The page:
"It's much better than it was five or 10 years ago," he said, noting customers can now find prosecco, gruner veltliner and other wines that were virtually unheard of in this market. When he evaluates a restaurant's wine program, he looks for not just an interesting list. He'll consider the variety of value in the list and wines that fit the restaurant.

"If it's a steakhouse," Citriglia said, "they'll have a lot of cabs, of course, but do they have all Napa cabs or do they have a variety of styles?"

And finally, he wants to know if the restaurant cultivates the wine staff to be knowledgeable about the list. A few of the Columbus restaurants he thinks meet most of his criteria include Alana's, Barcelona, Lindey's, Refectory, Till and Z Cucina.

"The wine scene has developed very well, but the cocktail scene has developed even more," he added, giving a nod to mixologists like Cris Dehlavi at M.

Citriglia also points to a growing excitement about wine, beer and spirits in the younger generation, which he believes will drive the sommelier scene in Columbus.

"They're very adventurous people, willing to try new things," he said. "Strange sounding words don't scare them away."

Lexi Dooley is one of those adventurous young people. Dooley, a 23-year-old working in the pub at the Whole Foods in Upper Arlington, says she caught the "wine bug" almost by accident.

"My parents always drank cabernet and merlot," she said. "I thought, there has to be more out there. I started reading, delving into the history of wine."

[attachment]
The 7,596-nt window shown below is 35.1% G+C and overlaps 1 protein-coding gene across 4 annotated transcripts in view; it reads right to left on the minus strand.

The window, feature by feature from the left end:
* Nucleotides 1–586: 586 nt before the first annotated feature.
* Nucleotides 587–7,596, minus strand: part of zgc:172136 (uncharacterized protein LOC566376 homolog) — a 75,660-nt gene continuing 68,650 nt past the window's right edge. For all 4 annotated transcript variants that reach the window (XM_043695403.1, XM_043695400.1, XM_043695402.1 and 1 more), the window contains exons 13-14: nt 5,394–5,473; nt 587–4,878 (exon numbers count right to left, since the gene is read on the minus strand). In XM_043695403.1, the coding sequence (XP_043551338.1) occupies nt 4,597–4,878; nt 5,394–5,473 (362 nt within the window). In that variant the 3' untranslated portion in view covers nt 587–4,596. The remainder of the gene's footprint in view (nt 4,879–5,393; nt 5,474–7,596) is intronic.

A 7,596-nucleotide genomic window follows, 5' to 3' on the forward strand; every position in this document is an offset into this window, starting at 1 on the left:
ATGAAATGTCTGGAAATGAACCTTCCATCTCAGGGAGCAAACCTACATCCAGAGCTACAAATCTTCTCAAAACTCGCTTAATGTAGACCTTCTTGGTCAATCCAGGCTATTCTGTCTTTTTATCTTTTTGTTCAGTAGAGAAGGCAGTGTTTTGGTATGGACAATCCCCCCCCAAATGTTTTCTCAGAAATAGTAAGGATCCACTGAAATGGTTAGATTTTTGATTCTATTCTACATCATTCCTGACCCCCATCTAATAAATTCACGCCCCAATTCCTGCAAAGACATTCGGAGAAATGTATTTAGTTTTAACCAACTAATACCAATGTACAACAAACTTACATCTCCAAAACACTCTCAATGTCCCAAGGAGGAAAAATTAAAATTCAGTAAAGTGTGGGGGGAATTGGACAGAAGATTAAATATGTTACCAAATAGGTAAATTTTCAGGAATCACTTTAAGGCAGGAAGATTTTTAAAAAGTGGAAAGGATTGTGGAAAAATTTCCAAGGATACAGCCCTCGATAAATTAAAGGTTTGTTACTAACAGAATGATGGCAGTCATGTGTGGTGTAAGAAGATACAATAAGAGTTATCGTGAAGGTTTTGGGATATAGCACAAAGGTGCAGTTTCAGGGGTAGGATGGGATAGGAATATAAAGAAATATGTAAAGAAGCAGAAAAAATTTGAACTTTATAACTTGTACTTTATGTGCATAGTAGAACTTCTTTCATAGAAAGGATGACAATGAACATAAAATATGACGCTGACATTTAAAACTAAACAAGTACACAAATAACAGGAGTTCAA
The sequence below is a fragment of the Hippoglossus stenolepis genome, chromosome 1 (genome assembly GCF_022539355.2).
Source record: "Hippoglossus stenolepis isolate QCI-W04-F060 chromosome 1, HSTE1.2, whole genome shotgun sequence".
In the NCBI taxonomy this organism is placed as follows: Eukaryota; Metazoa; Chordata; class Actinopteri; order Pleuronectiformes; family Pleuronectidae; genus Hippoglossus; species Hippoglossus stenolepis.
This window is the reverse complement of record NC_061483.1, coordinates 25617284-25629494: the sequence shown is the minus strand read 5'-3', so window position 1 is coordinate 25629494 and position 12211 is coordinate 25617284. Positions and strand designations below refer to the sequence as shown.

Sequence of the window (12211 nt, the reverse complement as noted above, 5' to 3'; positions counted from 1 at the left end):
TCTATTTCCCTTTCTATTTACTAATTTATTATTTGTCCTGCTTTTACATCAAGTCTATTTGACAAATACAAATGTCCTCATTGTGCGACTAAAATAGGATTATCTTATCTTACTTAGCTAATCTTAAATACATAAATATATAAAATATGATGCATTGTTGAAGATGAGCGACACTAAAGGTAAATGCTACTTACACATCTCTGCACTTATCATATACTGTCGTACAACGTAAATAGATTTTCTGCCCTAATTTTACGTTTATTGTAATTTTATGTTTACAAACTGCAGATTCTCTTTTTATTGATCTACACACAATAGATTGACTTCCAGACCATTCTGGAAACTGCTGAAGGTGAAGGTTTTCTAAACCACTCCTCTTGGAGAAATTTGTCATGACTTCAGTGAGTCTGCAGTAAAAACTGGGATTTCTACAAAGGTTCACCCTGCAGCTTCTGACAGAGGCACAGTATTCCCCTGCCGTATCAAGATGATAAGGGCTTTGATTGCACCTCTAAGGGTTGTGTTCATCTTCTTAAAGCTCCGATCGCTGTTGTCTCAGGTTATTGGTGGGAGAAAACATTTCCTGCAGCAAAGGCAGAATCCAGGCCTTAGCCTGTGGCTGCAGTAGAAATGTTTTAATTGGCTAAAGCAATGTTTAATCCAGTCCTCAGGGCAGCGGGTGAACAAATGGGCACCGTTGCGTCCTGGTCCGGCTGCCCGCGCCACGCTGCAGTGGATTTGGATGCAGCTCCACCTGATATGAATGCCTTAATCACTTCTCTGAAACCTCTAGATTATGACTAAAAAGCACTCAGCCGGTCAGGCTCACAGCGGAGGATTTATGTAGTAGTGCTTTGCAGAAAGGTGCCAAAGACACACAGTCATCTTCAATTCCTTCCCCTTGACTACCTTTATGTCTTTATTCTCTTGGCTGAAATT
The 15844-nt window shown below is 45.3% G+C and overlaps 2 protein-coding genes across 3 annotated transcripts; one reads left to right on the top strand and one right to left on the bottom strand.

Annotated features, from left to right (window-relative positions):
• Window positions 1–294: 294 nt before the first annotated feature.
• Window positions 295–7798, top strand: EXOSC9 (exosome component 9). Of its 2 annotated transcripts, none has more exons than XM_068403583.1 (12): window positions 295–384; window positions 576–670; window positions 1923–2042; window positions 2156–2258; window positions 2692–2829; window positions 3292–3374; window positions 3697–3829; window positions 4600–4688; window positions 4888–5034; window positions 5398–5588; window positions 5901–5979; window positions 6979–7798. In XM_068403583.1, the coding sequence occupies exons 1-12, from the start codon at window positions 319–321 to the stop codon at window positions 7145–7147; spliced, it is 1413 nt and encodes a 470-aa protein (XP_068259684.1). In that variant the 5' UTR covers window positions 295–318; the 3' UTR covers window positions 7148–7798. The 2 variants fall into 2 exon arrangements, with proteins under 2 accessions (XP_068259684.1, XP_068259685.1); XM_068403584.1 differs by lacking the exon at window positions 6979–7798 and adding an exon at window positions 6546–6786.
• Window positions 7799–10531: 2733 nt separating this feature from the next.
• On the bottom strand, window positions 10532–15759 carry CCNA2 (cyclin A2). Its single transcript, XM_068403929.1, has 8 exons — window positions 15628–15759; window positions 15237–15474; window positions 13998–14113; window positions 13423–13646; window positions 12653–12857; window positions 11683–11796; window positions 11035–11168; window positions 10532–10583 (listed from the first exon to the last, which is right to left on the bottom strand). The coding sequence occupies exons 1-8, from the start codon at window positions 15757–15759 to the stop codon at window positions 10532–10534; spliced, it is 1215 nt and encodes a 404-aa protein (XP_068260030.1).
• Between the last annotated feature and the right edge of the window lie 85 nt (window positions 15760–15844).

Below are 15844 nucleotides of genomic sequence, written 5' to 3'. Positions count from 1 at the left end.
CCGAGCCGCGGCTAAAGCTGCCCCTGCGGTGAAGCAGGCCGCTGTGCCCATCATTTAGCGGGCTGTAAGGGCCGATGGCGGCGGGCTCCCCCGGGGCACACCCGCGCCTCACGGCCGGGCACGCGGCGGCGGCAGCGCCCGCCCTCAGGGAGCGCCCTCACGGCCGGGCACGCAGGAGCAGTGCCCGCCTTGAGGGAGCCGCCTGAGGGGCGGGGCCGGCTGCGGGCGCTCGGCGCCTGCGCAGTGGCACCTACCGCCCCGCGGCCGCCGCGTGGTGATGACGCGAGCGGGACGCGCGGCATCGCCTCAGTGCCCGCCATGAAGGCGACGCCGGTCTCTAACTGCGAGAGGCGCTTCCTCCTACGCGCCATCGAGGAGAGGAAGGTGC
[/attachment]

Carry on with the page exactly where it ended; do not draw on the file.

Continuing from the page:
She passed the introductory level with the Court of Master Sommeliers last year and plans to sit for the certified level in June.

She describes Columbus as an "up-and-coming city" when it comes to wine.

"I think the wine scene is following beer," she said. "It's more comfortable, less stuck up."

The part of her job she enjoys the most, she says, is staff training, but she can't say how much further she'll go in her own training or what's next for her. "I'm just riding the wave."


Earning the title of master sommelier requires successfully completing four levels in the Court of Master Sommeliers' educational program.

Level I: Introductory Sommelier

During a two-day program, students get a fast-paced, intensive review of wine-producing regions, elements of wine service and tasting exercises, then must pass a multiple-choice exam.

Level II: Certified Sommelier

During this one-day exam, students participate in a blind tasting of two wines, are evaluated on how they serve a certain variety of wine, and complete a written exam covering wine theory and fundamentals.

Level III: Advanced Sommelier

After three days of intensive lectures and tastings, this two-day exam evaluates students based on restaurant wine service skills, a written exam covering advanced wine theory and a blind tasting of six wines.

Level IV: Master Sommelier

Students who pass the advanced course can take the Master Sommelier exam, a four-day affair including an oral exam covering advanced wine theory, a practical wine service exam and a blind tasting of six wines.


We asked Barcelona general manager Tim Hawkins to recommend a few of his favorite dinner-friendly wines from the current list

Something White

Marques de Gelida Xarel-lo (Penedes, Spain; $6.50 glass,

$26 bottle)

This medium-bodied wine with a touch of French oak has fresh fruit flavors up front.

Something Sparkling

Segura Viudas Brut Reserva (Spain NV; $6.50 glass, $22 bottle)

It's a crisp and dry cava with tropical and citrus fruits, plus notes of lime and pineapple.

A Rose

Muga Rose (Rioja, Spain; $5 glass $20 bottle)

Made from garnacha, viura and tempranillo, this tangy wine has spicy orange, strawberry and floral notes.

Something Red

Bodegas Borsao Berola (Campo de Borja, Spain; $7.50 glass, $30 bottle)

A medium-bodied wine with lots of dark red fruits and notes of dark cherry, pomegranate and vanilla.

Robin Davis is the Columbus Dispatch's food editor. To subscribe to her weekly newsletter, visit